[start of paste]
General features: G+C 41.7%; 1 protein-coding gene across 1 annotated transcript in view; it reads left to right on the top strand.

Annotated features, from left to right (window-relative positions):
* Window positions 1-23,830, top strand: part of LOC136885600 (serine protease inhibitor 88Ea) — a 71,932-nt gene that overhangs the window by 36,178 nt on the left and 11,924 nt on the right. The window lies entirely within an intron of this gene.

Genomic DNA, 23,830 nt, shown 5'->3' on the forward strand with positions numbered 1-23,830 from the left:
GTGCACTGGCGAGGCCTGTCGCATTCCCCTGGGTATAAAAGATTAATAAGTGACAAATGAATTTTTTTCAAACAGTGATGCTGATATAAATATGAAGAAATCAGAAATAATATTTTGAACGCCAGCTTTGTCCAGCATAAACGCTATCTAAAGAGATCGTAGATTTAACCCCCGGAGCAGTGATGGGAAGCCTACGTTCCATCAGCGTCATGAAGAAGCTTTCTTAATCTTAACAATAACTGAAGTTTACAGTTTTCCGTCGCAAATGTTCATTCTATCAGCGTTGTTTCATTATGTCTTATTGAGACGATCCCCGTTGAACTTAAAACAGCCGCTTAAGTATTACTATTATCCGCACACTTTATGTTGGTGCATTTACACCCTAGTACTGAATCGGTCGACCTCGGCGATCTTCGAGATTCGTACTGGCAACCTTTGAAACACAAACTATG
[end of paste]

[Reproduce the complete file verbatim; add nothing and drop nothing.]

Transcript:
General features: G+C 41.7%; 1 protein-coding gene across 1 annotated transcript in view; it reads left to right on the top strand.

Annotated features, from left to right (window-relative positions):
* Window positions 1-23,830, top strand: part of LOC136885600 (serine protease inhibitor 88Ea) — a 71,932-nt gene that overhangs the window by 36,178 nt on the left and 11,924 nt on the right. The window lies entirely within an intron of this gene.

Genomic DNA, 23,830 nt, shown 5'->3' on the forward strand with positions numbered 1-23,830 from the left:
GTGCACTGGCGAGGCCTGTCGCATTCCCCTGGGTATAAAAGATTAATAAGTGACAAATGAATTTTTTTCAAACAGTGATGCTGATATAAATATGAAGAAATCAGAAATAATATTTTGAACGCCAGCTTTGTCCAGCATAAACGCTATCTAAAGAGATCGTAGATTTAACCCCCGGAGCAGTGATGGGAAGCCTACGTTCCATCAGCGTCATGAAGAAGCTTTCTTAATCTTAACAATAACTGAAGTTTACAGTTTTCCGTCGCAAATGTTCATTCTATCAGCGTTGTTTCATTATGTCTTATTGAGACGATCCCCGTTGAACTTAAAACAGCCGCTTAAGTATTACTATTATCCGCACACTTTATGTTGGTGCATTTACACCCTAGTACTGAATCGGTCGACCTCGGCGATCTTCGAGATTCGTACTGGCAACCTTTGAAACACAAACTATG